In the Lab: We follow Priddy Ugly and producer Wichi 1080 to the studio where they cook up their magic.
Priddy Ugly is a great example of how difficult it is to make it as an independent rapper in South Africa.
Last year, the man had one of the most solid releases with his EP You Don't Know Me Yet (we listed it among the best South African hip-hop albums of 2016).
His music videos—especially the one for “Cocaine Ghost"—are impressive and put your faves to shame. His acrobatic antics on stage put him up there with your Cassper Nyovests and AKAs. Yet his music has struggled to go beyond the virtual realm, into mainstream radio and TV, with all the mainstream appeal it has.
Even though he was a loyal disciple of independence, as expressed in interviews and his music earlier this year, Priddy Ugly finally signed a record deal with Ambitiouz Ent, home to Emtee, Saudi, Sjava, Amanda Black and previously A-Reece, Fifi Cooper, among others.
“At times I don't even feel like I'm signed," the 24-year-old rapper explains to me just before a late night studio session in a home studio in Midrand, Johannesburg, a space he personally prefers working from. “The difference is now I have a team behind me that makes sure things are happening, and we have people like you coming. I've been in the game for like 12 years, but it's the first time that I'm focusing solely on making music."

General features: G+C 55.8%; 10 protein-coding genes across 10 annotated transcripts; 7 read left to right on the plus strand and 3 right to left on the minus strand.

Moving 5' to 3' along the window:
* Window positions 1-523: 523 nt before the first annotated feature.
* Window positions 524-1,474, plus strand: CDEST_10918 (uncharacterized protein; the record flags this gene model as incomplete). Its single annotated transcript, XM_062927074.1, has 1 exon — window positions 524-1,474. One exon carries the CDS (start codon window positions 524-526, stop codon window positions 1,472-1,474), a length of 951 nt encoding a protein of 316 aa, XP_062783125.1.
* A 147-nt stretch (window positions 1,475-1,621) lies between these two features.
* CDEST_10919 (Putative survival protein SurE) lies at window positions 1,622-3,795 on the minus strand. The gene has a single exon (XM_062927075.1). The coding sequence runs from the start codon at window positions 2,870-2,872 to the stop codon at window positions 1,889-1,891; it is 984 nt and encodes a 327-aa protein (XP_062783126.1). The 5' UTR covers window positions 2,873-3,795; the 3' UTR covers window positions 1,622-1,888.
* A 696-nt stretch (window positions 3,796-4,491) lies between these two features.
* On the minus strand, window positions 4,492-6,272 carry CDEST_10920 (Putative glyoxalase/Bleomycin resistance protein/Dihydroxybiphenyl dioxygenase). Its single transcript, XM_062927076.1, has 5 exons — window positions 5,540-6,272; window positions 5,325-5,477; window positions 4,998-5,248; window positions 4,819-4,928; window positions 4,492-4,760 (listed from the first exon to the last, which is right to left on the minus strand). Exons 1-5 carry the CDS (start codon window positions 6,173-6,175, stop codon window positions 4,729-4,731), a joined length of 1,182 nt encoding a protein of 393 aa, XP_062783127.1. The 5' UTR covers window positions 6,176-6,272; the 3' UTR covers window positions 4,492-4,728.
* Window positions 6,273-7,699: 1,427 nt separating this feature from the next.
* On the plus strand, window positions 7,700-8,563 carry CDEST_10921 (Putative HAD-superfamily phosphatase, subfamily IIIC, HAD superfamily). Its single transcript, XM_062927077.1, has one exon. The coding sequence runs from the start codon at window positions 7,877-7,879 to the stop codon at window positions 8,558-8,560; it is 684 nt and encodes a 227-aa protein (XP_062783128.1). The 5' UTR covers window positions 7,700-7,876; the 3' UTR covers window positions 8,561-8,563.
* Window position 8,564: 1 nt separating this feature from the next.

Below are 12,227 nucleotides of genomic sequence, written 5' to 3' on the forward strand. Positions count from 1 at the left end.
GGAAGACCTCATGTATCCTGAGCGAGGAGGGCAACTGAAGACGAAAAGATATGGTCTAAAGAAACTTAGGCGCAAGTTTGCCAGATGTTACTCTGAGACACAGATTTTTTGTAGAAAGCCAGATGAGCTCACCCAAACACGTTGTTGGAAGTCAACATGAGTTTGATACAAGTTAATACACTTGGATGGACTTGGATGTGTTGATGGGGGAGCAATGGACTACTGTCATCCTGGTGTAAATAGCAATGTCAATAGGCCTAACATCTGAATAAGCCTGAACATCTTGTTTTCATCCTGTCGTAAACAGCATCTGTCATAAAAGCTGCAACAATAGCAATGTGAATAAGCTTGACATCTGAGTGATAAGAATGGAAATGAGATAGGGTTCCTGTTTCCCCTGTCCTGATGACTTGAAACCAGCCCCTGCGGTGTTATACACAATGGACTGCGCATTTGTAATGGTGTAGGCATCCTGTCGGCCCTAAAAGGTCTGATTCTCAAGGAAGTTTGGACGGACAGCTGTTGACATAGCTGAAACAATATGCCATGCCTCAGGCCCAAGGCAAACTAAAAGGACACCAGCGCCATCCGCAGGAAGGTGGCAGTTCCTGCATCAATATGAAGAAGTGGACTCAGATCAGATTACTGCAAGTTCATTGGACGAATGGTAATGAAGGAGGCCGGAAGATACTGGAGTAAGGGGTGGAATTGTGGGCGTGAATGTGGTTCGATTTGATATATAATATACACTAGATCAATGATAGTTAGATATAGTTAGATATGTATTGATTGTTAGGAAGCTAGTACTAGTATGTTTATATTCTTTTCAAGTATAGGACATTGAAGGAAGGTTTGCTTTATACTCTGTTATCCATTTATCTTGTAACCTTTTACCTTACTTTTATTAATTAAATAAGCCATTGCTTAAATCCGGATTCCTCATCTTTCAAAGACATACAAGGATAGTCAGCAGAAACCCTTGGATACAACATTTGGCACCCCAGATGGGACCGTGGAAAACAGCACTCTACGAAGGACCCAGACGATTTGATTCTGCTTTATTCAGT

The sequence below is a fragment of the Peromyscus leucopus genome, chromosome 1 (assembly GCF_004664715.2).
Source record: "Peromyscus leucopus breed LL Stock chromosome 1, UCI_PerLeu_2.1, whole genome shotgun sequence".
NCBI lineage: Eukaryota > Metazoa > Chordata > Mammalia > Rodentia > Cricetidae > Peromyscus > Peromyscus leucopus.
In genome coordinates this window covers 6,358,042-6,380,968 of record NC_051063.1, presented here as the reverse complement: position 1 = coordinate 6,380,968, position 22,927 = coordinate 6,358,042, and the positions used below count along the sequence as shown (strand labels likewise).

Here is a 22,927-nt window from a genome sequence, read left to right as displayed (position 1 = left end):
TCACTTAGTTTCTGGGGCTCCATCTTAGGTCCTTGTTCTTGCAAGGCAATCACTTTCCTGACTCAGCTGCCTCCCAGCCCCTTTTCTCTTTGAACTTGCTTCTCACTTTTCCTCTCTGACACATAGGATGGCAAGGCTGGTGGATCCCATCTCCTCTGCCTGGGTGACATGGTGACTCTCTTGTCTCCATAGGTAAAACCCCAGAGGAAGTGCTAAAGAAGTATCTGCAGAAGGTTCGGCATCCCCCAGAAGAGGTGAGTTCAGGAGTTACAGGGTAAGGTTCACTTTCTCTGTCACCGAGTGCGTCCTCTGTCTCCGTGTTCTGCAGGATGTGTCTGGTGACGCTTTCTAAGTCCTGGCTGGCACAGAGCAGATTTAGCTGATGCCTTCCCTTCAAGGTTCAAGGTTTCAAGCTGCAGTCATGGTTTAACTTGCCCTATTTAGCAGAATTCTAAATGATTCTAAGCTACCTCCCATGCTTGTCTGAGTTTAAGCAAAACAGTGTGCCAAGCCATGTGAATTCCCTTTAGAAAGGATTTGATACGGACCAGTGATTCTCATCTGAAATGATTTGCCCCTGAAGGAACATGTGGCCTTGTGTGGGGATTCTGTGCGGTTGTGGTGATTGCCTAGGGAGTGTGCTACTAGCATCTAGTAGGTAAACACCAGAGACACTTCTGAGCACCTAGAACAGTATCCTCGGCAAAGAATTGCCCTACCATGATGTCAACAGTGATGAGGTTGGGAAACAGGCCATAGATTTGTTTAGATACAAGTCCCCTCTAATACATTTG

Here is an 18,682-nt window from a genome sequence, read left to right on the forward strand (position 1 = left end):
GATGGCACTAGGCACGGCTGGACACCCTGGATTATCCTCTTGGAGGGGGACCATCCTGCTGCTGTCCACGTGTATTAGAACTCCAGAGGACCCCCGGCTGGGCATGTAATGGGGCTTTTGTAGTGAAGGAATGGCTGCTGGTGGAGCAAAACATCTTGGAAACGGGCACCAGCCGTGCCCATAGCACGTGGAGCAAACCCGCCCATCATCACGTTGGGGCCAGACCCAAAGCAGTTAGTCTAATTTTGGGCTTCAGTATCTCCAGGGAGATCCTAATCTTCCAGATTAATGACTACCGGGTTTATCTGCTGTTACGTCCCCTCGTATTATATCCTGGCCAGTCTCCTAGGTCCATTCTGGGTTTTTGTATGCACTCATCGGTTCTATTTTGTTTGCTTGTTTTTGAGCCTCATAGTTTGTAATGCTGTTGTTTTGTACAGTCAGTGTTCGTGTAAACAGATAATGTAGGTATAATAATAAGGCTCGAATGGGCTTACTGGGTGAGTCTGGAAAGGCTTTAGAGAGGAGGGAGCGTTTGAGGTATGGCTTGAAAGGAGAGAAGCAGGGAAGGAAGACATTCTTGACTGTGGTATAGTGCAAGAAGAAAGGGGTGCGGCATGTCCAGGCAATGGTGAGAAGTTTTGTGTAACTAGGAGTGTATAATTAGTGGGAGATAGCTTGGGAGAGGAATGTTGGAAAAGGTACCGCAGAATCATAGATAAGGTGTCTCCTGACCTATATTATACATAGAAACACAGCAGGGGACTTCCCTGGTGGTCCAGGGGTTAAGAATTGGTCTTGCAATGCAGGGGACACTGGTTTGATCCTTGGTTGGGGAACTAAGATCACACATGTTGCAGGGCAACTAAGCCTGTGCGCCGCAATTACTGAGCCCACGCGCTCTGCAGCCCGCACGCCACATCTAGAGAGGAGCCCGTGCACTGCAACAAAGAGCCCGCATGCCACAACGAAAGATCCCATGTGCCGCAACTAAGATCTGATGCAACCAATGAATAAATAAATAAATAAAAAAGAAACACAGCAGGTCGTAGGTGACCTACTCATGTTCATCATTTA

Independence was tough—getting airplay was near impossible, which meant less bookings. He had a small team that was difficult to sustain, as not everyone made money. He had to drive himself to shows and do his own admin.
Ambitiouz Ent offered him a deal that he was happy with, as opposed to other offers he'd been given before.
Just after announcing his signing to the label, Priddy Ugly released a remix of his single “In The Mood." The remix, which features label mate Saudi, is his biggest song to date. It's playlisted on most major South African radio stations and is currently sitting on close to 300k YouTube views.
Producer Wichi 1080. Photo by Sabelo Mkhabela.
Even though the rapper performs frequently and had made appearances on albums and singles by the likes of DJ Sliqe, Xtatic, Frank Casino, and Big Star, he hasn't been this busy his whole career. He tells me he's feeling insecure about his body, as he hasn't been hitting the gym as regularly as he'd like to.
Tonight, he's recording songs for his upcoming album, EGYPT, until the early morning. He has an 8AM flight to Durban to promote the “In The Mood" remix and a campaign for his label mate LaSauce's music video, which Priddy Ugly and his actress, dancer and TV presenter girlfriend of close to 10 years, Bontle Modiselle were part of.
Thanks to the campaign, the past few days have been hectic for the rapper. The video shows Priddy Ugly and Modiselle on their wedding day, starting with him proposing to her. The photos leading to the video's release caused a huge stir on social media and media at large (as it happens when personalities get married). What caused the controversy, however, was when the lovebirds announced there was no wedding, it was all just for a music video.